Music City News:
The River as Song: Prolific American and Chinese Songwriters Take the Stage at Analog at Hutton
A concert that features multi-Grammy Award winning singer-songwriter Jim Lauderdale and multiple national music award-winner Su Yang, from China is going to take place at the Analog at Hutton Hotel at 8pm, October 24th. This is a collaboration between MTSU Center for Chinese Music (CCMC) and Culture and Center for Popular Music (CPM).
I interviewed Dr. Mei Han, director of the CCMC about the idea behind this unique concert. She said that the concert series is meant to connect individuals across cultures and create a space for creative exploration. This performance will be the first of its kind in the series, with a focus on writing music and lyrics in addition to playing music, featuring multi-Grammy Award winning singer-songwriter Jim Lauderdale and multiple national music award-winner Su Yang, from China.
The Dialogue series has brought Chinese and American instrumentalists together, matching instrumental cognates. Grammy award-winning harmonica virtuoso Howard Levy and American national hammer dulcimer champing David Mahler among other, were paired with top Chinese artists to perform a variety of concerts in Middle Tennessee. Beyond this, well-known names, such as Abigail Washburn, Grammy award-winning songwriter and acclaimed banjoist, lectured on bridging cultures through music as part of this series. It’s not just about connecting the cultures, but also connecting as individuals to one another using music as a vehicle.
If you missed any of these exceptional concerts, you’re in luck; the upcoming Dialogue performance will be taking place in at the Analog at Hutton Hotel at 8pm, October 24th. Titled “The River as Song,” this concert lends a special focus to the importance of both the Yellow and Mississippi Rivers and their influences on Chinese and American music, respectively. Indeed, the symbolic and literal importance of rivers runs deep in this performance.
For Su Yang, the folk music he encountered in his hometown in Northwestern China in the Upper Basin of the Yellow River provides inspiration for his songwriting. Where most Chinese musicians are trained in conservatories, Su Yang developed his musical talent and collected folk music near his hometown independently, so his writing is uniquely informed by sounds and music that have developed over generations in the area, which also happens to be the cradle of Chinese civilization. His song, “Like a Grass”, showcases how he blends folk music with rock and roll.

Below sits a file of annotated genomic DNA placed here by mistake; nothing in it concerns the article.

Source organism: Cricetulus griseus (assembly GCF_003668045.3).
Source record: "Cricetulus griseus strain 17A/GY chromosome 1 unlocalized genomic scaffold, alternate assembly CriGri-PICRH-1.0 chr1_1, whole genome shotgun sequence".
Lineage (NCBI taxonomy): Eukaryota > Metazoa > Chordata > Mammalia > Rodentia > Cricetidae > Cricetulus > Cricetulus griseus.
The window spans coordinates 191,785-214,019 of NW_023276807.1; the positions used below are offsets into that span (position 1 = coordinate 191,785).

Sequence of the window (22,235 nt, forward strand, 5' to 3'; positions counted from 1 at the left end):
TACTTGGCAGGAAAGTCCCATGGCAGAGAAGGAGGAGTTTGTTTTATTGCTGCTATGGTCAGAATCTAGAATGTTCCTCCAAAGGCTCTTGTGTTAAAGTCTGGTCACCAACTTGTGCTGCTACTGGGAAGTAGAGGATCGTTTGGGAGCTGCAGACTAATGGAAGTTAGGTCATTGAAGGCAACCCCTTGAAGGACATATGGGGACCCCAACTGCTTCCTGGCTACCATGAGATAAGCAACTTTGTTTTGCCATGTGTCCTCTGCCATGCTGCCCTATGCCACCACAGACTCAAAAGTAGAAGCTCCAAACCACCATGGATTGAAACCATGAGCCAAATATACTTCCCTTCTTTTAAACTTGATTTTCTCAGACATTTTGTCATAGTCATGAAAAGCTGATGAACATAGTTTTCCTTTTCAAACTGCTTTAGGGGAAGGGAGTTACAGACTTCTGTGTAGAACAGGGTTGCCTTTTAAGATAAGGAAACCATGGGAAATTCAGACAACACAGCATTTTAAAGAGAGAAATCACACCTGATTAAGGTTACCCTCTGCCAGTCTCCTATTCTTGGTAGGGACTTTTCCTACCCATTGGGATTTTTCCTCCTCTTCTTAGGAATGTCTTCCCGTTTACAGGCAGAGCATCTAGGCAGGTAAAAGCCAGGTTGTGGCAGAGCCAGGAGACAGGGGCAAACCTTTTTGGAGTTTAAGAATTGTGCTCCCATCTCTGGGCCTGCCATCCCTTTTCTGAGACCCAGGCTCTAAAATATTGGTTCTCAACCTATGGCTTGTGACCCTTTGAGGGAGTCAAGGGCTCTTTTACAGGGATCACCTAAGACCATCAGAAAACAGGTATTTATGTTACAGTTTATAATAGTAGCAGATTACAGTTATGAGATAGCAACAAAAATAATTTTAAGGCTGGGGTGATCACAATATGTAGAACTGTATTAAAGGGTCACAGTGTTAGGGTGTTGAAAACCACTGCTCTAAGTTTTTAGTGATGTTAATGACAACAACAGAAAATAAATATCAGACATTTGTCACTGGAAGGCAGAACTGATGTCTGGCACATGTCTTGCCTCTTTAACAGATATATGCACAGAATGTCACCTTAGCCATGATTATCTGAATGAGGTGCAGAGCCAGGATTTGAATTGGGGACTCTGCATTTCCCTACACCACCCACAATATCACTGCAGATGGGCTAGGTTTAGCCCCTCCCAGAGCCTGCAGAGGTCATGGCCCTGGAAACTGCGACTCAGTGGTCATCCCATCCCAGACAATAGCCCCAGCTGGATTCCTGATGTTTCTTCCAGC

To Jim, the Mississippi River and especially Memphis have played an integral role in shaping his musical
influences. Jim cited influences like the Beatles, the Rolling Stones, George Jones, Robert Hunter and Jerry Garcia, and certainly without Memphis, there is no rock and roll. Jim referred to Memphis as the cradle of a lot of great American and world music. Check out his work on “The Road is a River” to see how the symbolism of rivers figures into his writing.
Jim said, “There must be something in the water.”
So there you have it—music from the cradle of Chinese civilization, and music from the cradle of great American music, coming together for a performance in Nashville.
Both artists are looking forward to collaborating on this project, and hope for the performance to be exactly what the series aims to be – a dialogue. As for Jim, he enjoys listening in addition to performing, and anticipates the collaboration itself as being his favorite part of the program. Su Yang also expressed that he wants to expand his artistic space through listening and observation, travel, and collaborating with different artists.
The event is free, but reservations are advised.*
*The event is 21+, and doors open at 7pm.
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